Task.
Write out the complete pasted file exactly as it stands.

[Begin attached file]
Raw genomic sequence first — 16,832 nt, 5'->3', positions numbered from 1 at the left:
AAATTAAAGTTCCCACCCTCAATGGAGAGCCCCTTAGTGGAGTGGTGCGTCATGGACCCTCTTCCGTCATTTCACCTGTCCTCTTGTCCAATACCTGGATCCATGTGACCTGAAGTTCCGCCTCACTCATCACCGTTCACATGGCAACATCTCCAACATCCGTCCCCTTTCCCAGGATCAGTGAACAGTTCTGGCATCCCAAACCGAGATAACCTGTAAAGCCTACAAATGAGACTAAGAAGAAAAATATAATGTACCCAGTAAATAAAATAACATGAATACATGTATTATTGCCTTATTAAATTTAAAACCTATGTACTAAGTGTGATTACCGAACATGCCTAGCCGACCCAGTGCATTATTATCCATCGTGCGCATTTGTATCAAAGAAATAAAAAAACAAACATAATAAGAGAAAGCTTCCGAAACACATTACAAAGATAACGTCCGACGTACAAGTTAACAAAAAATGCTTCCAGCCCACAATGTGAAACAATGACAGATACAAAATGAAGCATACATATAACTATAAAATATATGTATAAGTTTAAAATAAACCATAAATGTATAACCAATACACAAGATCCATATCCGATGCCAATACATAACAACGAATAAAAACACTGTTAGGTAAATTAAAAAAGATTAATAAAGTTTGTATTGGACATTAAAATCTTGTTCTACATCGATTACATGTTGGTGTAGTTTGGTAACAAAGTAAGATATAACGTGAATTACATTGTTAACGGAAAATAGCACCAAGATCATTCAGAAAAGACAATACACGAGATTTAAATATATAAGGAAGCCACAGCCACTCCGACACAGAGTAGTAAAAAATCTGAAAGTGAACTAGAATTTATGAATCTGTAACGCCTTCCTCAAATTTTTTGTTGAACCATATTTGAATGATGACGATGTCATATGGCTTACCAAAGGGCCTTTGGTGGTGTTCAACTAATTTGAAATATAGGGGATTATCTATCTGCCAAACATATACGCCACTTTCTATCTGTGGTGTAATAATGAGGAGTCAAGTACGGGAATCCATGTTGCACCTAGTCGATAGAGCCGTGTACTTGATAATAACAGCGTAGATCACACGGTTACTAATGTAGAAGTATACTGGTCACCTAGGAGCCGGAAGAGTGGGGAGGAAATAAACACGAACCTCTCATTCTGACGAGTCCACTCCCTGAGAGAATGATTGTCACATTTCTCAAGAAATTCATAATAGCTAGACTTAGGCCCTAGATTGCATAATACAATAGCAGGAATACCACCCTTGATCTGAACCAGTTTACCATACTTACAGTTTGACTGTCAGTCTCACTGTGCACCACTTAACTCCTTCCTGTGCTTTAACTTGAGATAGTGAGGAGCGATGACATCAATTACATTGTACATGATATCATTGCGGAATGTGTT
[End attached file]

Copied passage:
Raw genomic sequence first — 16,832 nt, 5'->3', positions numbered from 1 at the left:
AAATTAAAGTTCCCACCCTCAATGGAGAGCCCCTTAGTGGAGTGGTGCGTCATGGACCCTCTTCCGTCATTTCACCTGTCCTCTTGTCCAATACCTGGATCCATGTGACCTGAAGTTCCGCCTCACTCATCACCGTTCACATGGCAACATCTCCAACATCCGTCCCCTTTCCCAGGATCAGTGAACAGTTCTGGCATCCCAAACCGAGATAACCTGTAAAGCCTACAAATGAGACTAAGAAGAAAAATATAATGTACCCAGTAAATAAAATAACATGAATACATGTATTATTGCCTTATTAAATTTAAAACCTATGTACTAAGTGTGATTACCGAACATGCCTAGCCGACCCAGTGCATTATTATCCATCGTGCGCATTTGTATCAAAGAAATAAAAAAACAAACATAATAAGAGAAAGCTTCCGAAACACATTACAAAGATAACGTCCGACGTACAAGTTAACAAAAAATGCTTCCAGCCCACAATGTGAAACAATGACAGATACAAAATGAAGCATACATATAACTATAAAATATATGTATAAGTTTAAAATAAACCATAAATGTATAACCAATACACAAGATCCATATCCGATGCCAATACATAACAACGAATAAAAACACTGTTAGGTAAATTAAAAAAGATTAATAAAGTTTGTATTGGACATTAAAATCTTGTTCTACATCGATTACATGTTGGTGTAGTTTGGTAACAAAGTAAGATATAACGTGAATTACATTGTTAACGGAAAATAGCACCAAGATCATTCAGAAAAGACAATACACGAGATTTAAATATATAAGGAAGCCACAGCCACTCCGACACAGAGTAGTAAAAAATCTGAAAGTGAACTAGAATTTATGAATCTGTAACGCCTTCCTCAAATTTTTTGTTGAACCATATTTGAATGATGACGATGTCATATGGCTTACCAAAGGGCCTTTGGTGGTGTTCAACTAATTTGAAATATAGGGGATTATCTATCTGCCAAACATATACGCCACTTTCTATCTGTGGTGTAATAATGAGGAGTCAAGTACGGGAATCCATGTTGCACCTAGTCGATAGAGCCGTGTACTTGATAATAACAGCGTAGATCACACGGTTACTAATGTAGAAGTATACTGGTCACCTAGGAGCCGGAAGAGTGGGGAGGAAATAAACACGAACCTCTCATTCTGACGAGTCCACTCCCTGAGAGAATGATTGTCACATTTCTCAAGAAATTCATAATAGCTAGACTTAGGCCCTAGATTGCATAATACAATAGCAGGAATACCACCCTTGATCTGAACCAGTTTACCATACTTACAGTTTGACTGTCAGTCTCACTGTGCACCACTTAACTCCTTCCTGTGCTTTAACTTGAGATAGTGAGGAGCGATGACATCAATTACATTGTACATGATATCATTGCGGAATGTGTT